From Chernobyl to Brooklyn
NO WORDS TO SAY GOODBYE: A YOUNG JEWISH WOMAN’S JOURNEY FROM THE SOVIET UNION INTO AMERICA—THE EXTRAORDINARY DIARIES OF RAIMONDA KOPELNITSKY by Raimonda Kopelnitsky and Kelli Pryor [Hyperion], $22.95
It is rare that a piece of history is brought alive with the kind of immediacy evident in the diaries of Raimonda Kopelnitsky. These diaries—written by Raimonda between her twelfth birthday in Ukraine and her first year of high school in Brooklyn—paint a painfully honest picture of what it means for a Jewish family to journey from the former Soviet Union to the United States. With sections prefaced by journalist Kelli Pryor, the reader comes to understand the life of Raimonda, of her family, and—by extension— of thousands from many other countries who are currently undergoing the strains of immigration and displacement.
The book begins with Pryor’s 30-page oral history of the four Kopelnitskys, including humorous family anecdotes and a harrowing description of the family’s experience during the Chernobyl nuclear disaster. The preface also details anti- Semitism as experienced by the family—the fear of pogroms set alongside day-to-day anti-Semitism at Raimonda’s school. (For example, Raimonda talks about being singled out as a Jew in first grade by a teacher who screamed at her: “You! You bother even my liver!”) Pryor also makes clear that conditions for Jews in Ukraine continue to deteriorate. Raimonda’s mother recounts: “My mother sees her country in ruins. Still, she doesn’t want to go to America. But when my husband and I and our children are leaving for America, Ukrainian neighbors come and say, ‘How can you leave your parents here when you know someone will come after them with an ax?'”
Raimonda’s diary, in a voice that is clear and unself conscious, plunges us into her world. “Our apartment is beginning to be empty. We’re giving our books and dishes and clothes to our grandparents—or we are selling everything,” she writes. “Our pasts are dying in our present. And we cannot even know what the future will bring.”
Raimonda recalls the final bus ride out of her town—how she takes tincture of valerian as a remedy for “heartache.” The family’s journey to America involves many months of waiting in different, strange European cities, and is marked by overwhelming anxiety about money, and the sort of pettiness and bickering that signal the classic stresses of emigration. Raimonda’s voice remains genuine, troubled, unstaged. She describes absorbing the outbursts of her parents and brother, and longing for her grandparents left behind. The terror of newness is tempered by the miracle of Jewish schools for children in transit. “This is what the word ‘freedom’ means at my new school,” Raimonda writes. “A person who says, ‘I’m a Jew,’ and feels not hatred and fear, but gets an answer, ‘Me too.'”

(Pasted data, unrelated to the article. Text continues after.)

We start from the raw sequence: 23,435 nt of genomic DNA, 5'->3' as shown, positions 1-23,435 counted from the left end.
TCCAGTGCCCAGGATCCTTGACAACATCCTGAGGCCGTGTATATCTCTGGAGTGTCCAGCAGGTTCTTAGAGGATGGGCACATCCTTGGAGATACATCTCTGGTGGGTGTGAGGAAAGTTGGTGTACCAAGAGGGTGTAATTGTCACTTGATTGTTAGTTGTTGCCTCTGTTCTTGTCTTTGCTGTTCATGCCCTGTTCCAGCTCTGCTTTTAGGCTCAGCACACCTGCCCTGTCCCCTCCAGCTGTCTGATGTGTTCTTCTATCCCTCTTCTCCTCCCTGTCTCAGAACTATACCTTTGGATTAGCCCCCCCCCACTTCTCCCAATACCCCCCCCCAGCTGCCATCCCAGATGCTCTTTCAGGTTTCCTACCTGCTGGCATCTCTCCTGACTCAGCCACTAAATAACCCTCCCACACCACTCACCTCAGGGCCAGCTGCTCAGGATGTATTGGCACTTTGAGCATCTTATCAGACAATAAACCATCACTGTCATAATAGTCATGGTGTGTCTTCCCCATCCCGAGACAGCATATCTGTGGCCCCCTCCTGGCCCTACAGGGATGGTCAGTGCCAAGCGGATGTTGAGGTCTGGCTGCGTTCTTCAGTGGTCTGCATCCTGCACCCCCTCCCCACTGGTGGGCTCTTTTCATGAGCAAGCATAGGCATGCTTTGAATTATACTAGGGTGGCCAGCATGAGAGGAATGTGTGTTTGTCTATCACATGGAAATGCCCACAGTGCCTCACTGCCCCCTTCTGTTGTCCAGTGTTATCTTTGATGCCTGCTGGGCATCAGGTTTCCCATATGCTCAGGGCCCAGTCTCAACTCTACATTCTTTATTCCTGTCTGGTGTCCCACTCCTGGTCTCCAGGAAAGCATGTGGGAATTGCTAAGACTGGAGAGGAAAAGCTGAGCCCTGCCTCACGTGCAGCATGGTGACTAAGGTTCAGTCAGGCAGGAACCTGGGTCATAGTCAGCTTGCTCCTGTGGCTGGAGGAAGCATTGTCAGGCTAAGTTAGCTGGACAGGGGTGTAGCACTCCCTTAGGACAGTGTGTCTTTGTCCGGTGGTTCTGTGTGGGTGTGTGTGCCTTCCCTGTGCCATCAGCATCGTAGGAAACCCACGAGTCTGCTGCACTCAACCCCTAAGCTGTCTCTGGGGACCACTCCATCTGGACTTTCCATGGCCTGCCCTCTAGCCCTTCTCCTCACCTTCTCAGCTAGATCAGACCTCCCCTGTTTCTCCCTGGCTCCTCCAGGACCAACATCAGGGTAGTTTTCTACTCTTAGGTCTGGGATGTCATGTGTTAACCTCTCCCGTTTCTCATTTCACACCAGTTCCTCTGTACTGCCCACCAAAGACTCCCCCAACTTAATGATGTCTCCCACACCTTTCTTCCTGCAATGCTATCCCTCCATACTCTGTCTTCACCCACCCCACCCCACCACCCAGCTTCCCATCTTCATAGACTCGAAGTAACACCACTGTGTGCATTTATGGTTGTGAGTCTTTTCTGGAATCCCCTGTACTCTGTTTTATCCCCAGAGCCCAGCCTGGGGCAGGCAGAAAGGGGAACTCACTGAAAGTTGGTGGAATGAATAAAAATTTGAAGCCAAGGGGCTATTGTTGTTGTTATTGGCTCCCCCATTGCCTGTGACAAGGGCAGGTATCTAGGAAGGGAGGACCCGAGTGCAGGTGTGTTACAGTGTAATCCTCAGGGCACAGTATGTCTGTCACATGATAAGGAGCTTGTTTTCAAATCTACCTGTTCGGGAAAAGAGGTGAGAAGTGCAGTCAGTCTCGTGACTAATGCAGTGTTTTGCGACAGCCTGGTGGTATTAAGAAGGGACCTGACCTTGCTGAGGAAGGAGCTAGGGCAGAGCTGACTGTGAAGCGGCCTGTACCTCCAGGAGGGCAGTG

The Kopelnitskys’ arrival in New York City is followed by a stay in a welfare hotel that is only marginally less upsetting to the family than the scenes on the streets outside. “To the Kopelnitskys,” editorializes Pryor, “everything seemed enlarged and ominous in America, and everything echoed with an old fear. Raimonda tried to go away to a Jewish summer camp, but panicked when what she thought was a dangerous recurrence of her radiation sickness got passed off by an American doctor as a cold.” (Back in Ukraine, the minister of health had reported that the Chernobyl disaster was “normal. An explosion, yes. But dangerous, no. All things are normal.” Commented Raimonda’s father, “It made fools of us.”)
To Raimonda, American Jews are at times magical helping hands, at times puzzling disappointments, but always foreign. “Here you have to fight to get higher,” she writes. “There is no ending to poverty, but no ending to wealth either. Knowing that money isn’t happiness, my family still thinks of money as happiness, as happiness to buy something, to walk easily into a restaurant and easily leave a tip and easily ask in English without Russian accents.”
Perhaps most painful is Raimonda’s intuitive understanding that too much has changed for her to maintain any illusion of continuity in her life. “Emigration,” she writes, “I don’t remember it anymore. I want that memory to sleep, and even to die in me.” Her diary entries, often written in the privacy of the Kopelnitskys’ Brooklyn bathroom— “because there’s no other place in the crowded apartment”—are powerfully honest.
No Words To Say Goodbye, rare and wonderful, might well become the classic text for an understanding of the Soviet Jewish immigrant experience of this generation. Raimonda is a narrator about whom we come to care deeply. Her diaries, marked by her generosity of spirit, are always forward looking. “Still-dreaming Raimonda,” she signs one whimsical entry, and there is nothing to do but thank her for the clarity and candor of her dreams.
Anne Frank readers (children as well as adults) will be rewarded by this young teenager’s view of Soviet Jewish immigrants today. And the gritty explosions in Raimonda’s family help readers to better understand the very real tensions that are part of every American immigrant’s experience.